Some of the trial testimony regarding the meaning of "in circuit" appeared to revolve around a discussion of "in circuit" as a defined term within the field of electrical engineering. (See, e.g., Tr. vol. 29, 151; Tr. vol. 33, 14-15.) The Court has considered this testimony and, in light of Phillips, rejects this extrinsic evidence. Although extrinsic evidence has value, Phillips holds that courts must look primarily to the intrinsic evidence to interpret claim terms. Therefore, a court need not look for supporting documentation outside of the '903 Patent if the patent itself and its prosecution history provide information necessary to properly construe a term. Additionally, Phillips also explains that single embodiments, like Figure 1, do not cause additional limitations to be read into the claim terms. Phillips, 415 F.3d at 1323. As a result, the words "in circuit" in claim 1 of the '903 Patent have not acquired the meaning that Mars urges.

Claim 11 describes "a control monitor circuit having an input control portion connected in circuit with the product selection switch and energized by actuating said product selection switch." '903 Patent col. 9, lines 64-67. Generally, the same terms in a patent should have the same meaning. Phillips, 415 F.3d at 1314. The language of claim 1, the specification, and the prosecution history all make clear that "in circuit" within claim 1 refers to the fact that current must be able to pass through all of the three named elements: the first portion,*fn28 the selection switch, and the vend producing means. However, in claim 11, the term "in circuit" only refers to the selection monitor's input control portion and the product selection switch, without describing the vend producing means. Claim 11 also specifically requires that the unactuated selection switch be "in circuit" with the selection monitor at a time when current cannot flow. Because of the language used to describe these elements in claim 11, the Court agrees with Coinco, and finds no requirement that the use of "in circuit" within claim 11 places any limitation on the location of the vend producing means. The product selection switch and the selection monitor are "in circuit" here because electrical current could flow between the two of them if one chose to apply electrical current to the switch itself.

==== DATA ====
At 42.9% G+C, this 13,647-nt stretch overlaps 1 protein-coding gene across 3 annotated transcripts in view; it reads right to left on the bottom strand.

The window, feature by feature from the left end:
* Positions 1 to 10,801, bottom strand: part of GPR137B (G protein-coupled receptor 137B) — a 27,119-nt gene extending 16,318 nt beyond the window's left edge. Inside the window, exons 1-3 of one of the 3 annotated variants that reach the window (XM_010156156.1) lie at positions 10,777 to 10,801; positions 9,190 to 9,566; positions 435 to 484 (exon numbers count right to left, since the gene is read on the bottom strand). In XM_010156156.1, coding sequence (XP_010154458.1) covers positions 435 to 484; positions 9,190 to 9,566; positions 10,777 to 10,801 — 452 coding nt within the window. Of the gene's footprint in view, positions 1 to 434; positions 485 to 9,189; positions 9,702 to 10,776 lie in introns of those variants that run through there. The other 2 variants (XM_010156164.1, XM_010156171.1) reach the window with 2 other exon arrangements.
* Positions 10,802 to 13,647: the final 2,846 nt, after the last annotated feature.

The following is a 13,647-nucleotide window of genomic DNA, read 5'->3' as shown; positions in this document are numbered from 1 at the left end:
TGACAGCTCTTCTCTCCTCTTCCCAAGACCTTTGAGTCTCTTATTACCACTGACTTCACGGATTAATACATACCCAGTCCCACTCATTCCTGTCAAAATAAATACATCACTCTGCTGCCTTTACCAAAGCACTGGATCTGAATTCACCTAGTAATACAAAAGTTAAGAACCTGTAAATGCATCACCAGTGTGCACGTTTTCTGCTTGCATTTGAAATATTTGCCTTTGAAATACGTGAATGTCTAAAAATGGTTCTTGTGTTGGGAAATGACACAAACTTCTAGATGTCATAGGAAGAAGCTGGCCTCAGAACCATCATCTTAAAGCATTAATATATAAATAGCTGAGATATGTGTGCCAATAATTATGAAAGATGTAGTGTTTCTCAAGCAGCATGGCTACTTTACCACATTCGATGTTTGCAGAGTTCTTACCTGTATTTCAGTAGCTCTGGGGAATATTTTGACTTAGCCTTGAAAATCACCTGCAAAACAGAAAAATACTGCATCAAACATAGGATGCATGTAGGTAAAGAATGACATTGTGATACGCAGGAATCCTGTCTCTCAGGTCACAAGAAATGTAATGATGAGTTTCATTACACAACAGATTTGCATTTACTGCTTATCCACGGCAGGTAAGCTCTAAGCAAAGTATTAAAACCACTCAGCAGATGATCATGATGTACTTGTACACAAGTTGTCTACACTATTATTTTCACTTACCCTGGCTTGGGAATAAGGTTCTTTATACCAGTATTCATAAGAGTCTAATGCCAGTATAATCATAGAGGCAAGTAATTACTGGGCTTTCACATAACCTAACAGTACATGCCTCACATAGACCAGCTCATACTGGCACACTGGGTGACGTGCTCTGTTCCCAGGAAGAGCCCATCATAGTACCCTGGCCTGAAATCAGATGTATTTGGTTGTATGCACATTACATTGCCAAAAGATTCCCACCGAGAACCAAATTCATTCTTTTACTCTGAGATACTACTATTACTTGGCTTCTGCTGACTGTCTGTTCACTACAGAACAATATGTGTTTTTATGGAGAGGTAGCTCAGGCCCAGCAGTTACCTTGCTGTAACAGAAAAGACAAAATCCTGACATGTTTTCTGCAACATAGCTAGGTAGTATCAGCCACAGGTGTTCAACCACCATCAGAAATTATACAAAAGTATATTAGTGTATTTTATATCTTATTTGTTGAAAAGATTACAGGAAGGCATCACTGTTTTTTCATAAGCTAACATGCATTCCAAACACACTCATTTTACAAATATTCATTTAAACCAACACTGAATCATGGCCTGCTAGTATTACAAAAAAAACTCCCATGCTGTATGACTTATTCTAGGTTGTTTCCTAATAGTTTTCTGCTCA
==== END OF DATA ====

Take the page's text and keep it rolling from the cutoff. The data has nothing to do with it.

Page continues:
(ii) Infringement